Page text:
Pets allowed
Allowed with Restrictions
Elevation Gain
148.00 ft (45.11 m)
Trail type
3.10 mi (4.99 km)
Please respect the outdoors by practicing Leave No Trace. Learn more about how to apply the principles of Leave No Trace on your next outdoor adventure here.

Florida: land of sunshine, beaches, hurricanes, alligators and sinkholes. Leon Sinks Geological Area is part of the Apalachicola National Forest and showcases the mysteries of karst topography. Karst is a generic term used to describe the characteristics of erosion of carbonate rocks such as limestone and dolomite. What use to be a water-filled trail that connected to Wakulla Springs is now easily navigable by foot. Pools of turquoise water vanish, only to reappear just a few hundred feet away. A labyrinth of underground caverns play peek-a-boo with visitors above.

There are two loop trails within the park: the Sinkhole Trail and the Gum Swamp Trail. This guide will focus on the Sinkhole Trail.

There is is ample parking, restrooms and water at the trailhead. A short walk will bring you to the start of the loop. Proceed counter-clockwise, and within a quarter mile you will come upon your first sinkholes, Dry Sink and Turner Sink. These two leave much to be desired, and if it’s a dry weather period, you may not see any water. At the half-mile mark, you will approach the turn for Hammock Sink, which has a rich blue color that is best enjoyed during winter months. This sink opens into a large underground cave system within the Floridan aquifer. The system has been mapped by professionally divers, who have documented over 28 miles of underwater caves connecting Leon Sinks to Wakulla Springs.

 Up the hill and around the corner from Hammock Sink is the Big Dismal, the biggest sink on the trail. Big Dismal extends more than 130 feet down to the aquifer. A nice platform provides a safe viewing area to look down into the depths of this crater.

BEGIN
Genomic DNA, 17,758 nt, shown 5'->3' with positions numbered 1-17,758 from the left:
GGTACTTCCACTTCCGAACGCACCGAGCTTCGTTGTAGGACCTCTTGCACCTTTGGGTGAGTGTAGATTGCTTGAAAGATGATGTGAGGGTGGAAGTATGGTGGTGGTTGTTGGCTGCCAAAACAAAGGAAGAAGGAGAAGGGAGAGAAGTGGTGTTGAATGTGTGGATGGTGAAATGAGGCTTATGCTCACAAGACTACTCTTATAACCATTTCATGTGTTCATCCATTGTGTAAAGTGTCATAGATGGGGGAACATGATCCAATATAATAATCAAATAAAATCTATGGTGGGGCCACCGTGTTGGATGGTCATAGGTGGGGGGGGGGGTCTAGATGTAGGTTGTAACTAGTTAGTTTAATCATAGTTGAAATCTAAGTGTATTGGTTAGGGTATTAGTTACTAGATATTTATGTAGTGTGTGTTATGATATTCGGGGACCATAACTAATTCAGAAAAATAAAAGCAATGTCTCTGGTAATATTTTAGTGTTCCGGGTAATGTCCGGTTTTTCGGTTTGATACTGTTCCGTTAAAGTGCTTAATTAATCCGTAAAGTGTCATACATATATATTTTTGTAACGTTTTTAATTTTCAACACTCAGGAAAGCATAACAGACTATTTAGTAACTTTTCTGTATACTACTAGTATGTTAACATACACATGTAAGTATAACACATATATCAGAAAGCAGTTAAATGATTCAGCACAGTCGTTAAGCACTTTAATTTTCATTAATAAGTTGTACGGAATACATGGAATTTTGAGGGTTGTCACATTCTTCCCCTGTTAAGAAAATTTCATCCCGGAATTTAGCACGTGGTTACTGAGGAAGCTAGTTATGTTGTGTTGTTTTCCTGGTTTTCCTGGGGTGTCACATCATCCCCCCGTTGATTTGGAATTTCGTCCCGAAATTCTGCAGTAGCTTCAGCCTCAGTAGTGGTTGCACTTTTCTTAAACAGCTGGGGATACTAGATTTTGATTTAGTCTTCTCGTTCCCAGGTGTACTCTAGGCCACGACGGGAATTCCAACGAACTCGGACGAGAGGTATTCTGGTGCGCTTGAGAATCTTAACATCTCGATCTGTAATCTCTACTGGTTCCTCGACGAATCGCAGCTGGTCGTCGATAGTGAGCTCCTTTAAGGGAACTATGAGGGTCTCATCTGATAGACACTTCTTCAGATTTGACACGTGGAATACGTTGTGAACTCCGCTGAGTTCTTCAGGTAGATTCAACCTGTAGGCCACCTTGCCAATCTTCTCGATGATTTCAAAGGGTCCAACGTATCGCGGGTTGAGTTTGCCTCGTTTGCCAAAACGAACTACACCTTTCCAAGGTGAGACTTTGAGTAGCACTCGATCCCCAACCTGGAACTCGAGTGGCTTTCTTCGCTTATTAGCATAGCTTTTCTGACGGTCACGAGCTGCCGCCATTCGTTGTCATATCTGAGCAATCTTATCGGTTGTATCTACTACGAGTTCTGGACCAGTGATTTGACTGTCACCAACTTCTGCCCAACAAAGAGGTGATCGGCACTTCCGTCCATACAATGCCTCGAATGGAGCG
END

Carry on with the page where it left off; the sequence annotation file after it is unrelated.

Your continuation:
The trail begins to take you out of the hardwoods and on through open longleaf pine sandhills and back in through the flatwoods, where you will next encounter Fisher Creek. This creek appears in one area and then quickly disappears under the ground, only to reappear a few hundred feet further down. This water is pulled down into a sinkhole and flows under a natural bridge of limestone and then reemerges.

As you continue you will reach Black Gum Swamp. A wooden walkway gently takes you above and through these knotty, sure-footed trees. The Black Gum is also known as the Black Tupelo Tree. Once out of the swamp, the trail continues around and ends back at the side path for the trailhead.

Don’t be too concerned if you spot a dark snake; it is more than likely only a harmless Florida banded water snake. It is still better to keep your distance because venomous moccasins also find this habit home. There is no swimming or diving allowed in the sinks due to safety and preservation concerns.

Logistics + Planning

Preferable season(s)




Parking Pass

General Day Use Fee

Open Year-round



Easy to navigate. Diverse wildlife and terrain.


Tricky footing. Sides of cliffs are steep and fragile.

Trailhead Elevation

38.00 ft (11.58 m)

Highest point

71.00 ft (21.64 m)


Flushing toilets
Potable water
Geologically significant

Typically multi-day


Suitable for


Permit required




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